Affiliates must ensure every asset they publish with a reserve is highly likely to sell. The only way to determine this is to identify the asset's approximate value and set the maximum allowable reserve based on a percentage of the asset's value.
Very Important: Don't agree to sell any asset with a reserve before making sure the seller's desired reserve falls below the maximum allowable reserve you've set for that asset.
The following simple formula is helpful in establishing the maximum acceptable reserve for any asset:
- Determine approximate asset value -- a quick search of K-BID's (or another online auction company) closed auctions will provide you a fair range of market value.
- Determine the % of value you'll accept for reserves (no higher than 70% of value).
- Multiply the average asset value by reserve % to get the high end $ value for the reserve on that asset.
Suggested Tools for Asset Research
There are a number of suggested venues for researching asset values and acceptable reserve amounts:
- Machinery Trader - use the "auction results" detailed search to find high, low and average valuations based on your search criteria (example)
- Richie Bros. - access past auction results on all types of commercial/industrial assets (registration required)
- Craigslist - keep in mind that these listings often have "wishful thinking" or negotiable offer pricing. If your seller uses Craigslist pricing as their benchmark, they may not be ready for an auction.
- eBay - useful for household and estate item pricing. Use the "sold listings" filter in the advanced search or in the search sidebar. Be aware that many eBay listings can also be unrealistic, specifically "Buy It Now" prices.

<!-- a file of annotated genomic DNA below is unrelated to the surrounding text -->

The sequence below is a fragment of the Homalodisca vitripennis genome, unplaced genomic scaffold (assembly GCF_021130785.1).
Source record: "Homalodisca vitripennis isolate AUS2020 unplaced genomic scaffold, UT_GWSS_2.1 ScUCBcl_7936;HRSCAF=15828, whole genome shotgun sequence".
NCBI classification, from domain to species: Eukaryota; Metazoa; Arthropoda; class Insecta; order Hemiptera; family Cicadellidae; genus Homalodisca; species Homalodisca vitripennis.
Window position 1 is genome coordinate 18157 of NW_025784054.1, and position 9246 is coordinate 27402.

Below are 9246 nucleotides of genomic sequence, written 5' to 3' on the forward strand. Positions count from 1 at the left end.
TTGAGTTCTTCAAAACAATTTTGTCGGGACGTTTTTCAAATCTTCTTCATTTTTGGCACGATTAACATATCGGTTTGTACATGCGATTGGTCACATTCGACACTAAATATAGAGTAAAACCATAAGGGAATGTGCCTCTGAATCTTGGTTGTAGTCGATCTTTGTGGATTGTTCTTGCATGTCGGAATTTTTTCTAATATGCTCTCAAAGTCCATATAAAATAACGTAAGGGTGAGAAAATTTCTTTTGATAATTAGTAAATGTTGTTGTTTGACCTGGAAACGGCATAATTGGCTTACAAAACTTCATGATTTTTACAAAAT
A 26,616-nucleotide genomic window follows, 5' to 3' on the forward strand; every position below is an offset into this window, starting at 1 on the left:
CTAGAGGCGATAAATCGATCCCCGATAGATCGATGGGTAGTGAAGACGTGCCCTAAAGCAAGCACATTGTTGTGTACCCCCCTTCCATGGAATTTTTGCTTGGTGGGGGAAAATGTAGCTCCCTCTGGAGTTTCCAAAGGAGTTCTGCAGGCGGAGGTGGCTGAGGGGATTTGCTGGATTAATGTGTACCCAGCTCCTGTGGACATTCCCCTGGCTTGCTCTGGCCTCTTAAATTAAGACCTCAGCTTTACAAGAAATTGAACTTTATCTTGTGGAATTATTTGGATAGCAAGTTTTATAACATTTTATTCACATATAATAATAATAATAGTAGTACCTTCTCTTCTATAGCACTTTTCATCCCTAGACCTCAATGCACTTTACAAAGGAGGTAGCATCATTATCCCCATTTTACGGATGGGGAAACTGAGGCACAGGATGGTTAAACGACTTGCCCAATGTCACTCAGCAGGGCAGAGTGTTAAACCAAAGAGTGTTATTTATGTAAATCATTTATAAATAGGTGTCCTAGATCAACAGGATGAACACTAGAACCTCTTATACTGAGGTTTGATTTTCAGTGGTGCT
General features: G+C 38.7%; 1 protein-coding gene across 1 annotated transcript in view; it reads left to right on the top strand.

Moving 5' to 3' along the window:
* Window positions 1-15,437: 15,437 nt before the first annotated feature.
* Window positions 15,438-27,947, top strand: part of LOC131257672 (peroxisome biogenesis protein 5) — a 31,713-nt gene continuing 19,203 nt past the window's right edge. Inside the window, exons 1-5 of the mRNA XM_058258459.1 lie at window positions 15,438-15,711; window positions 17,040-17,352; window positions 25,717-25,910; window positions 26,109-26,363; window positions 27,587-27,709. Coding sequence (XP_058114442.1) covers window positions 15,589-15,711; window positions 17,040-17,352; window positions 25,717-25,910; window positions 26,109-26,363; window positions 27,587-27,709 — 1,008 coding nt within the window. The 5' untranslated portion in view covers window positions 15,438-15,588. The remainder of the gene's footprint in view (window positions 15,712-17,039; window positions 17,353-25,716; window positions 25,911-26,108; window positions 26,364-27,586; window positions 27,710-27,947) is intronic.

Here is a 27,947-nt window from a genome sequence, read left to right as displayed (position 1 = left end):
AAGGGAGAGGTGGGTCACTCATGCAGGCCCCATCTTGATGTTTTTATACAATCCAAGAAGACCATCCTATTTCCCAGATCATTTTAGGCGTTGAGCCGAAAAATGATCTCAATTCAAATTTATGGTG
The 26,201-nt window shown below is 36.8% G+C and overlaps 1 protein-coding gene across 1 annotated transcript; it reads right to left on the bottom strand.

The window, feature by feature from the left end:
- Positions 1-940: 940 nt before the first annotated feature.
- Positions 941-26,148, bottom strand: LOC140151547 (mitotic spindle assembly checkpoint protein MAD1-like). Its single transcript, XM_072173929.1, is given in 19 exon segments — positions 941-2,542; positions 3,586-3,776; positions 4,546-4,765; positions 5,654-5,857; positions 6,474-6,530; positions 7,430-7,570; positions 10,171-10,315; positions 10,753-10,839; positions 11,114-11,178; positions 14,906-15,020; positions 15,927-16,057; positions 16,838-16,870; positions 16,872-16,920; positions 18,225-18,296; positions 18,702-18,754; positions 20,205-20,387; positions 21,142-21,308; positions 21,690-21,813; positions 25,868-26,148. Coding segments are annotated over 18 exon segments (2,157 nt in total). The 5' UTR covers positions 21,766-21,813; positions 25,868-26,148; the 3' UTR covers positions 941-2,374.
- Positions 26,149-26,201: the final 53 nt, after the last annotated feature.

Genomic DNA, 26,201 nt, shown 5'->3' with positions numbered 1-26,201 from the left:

- Kelly Blue Book and NADA Guides for vehicles - if a seller wants a reserve that is at or above KBB/NADA trade-in value, the asset is unlikely to sell at auction.
- K-BID Archives - use the advanced search and set the auction status to Closed.
Why Does K-BID care about Reserve Amounts?
K-BID's goal is that every asset listed on the website is sold to the high bidder. In an effort to make this goal a reality, we need every affiliate to do the due diligence necessary to recognize unrealistically high reserves and refuse to take those items on consignment. Affiliate's should have complete confidence every asset they publish on K-BID.com will sell to the highest bidder.
Items that fail to meet reserve harm K-BID and the affiliate network in a variety of ways:
- It undermines the service that we provide to PAYING customers. This is especially true if a seller has multiple items that do not meet reserve. By allowing people to "test the market" for free or a low fee, it makes it harder to justify and defend the costs of our services to other clients.
- Buyers have expressed with their bidding patterns (or lack thereof) and verbally their disinterest in items with reserves. Too many reserve prices could deter potential buyers from even registering on the website.
- It makes the process for qualifying future auction sellers difficult. If every item has a reserve, the discussion and education of sellers about the negative impact of reserves is not an easy conversation to have. The online auction process can be difficult for sellers - our job is to explain the benefits of the auction method and how our expertise, venue and marketing plan will bring the right buyers to their assets.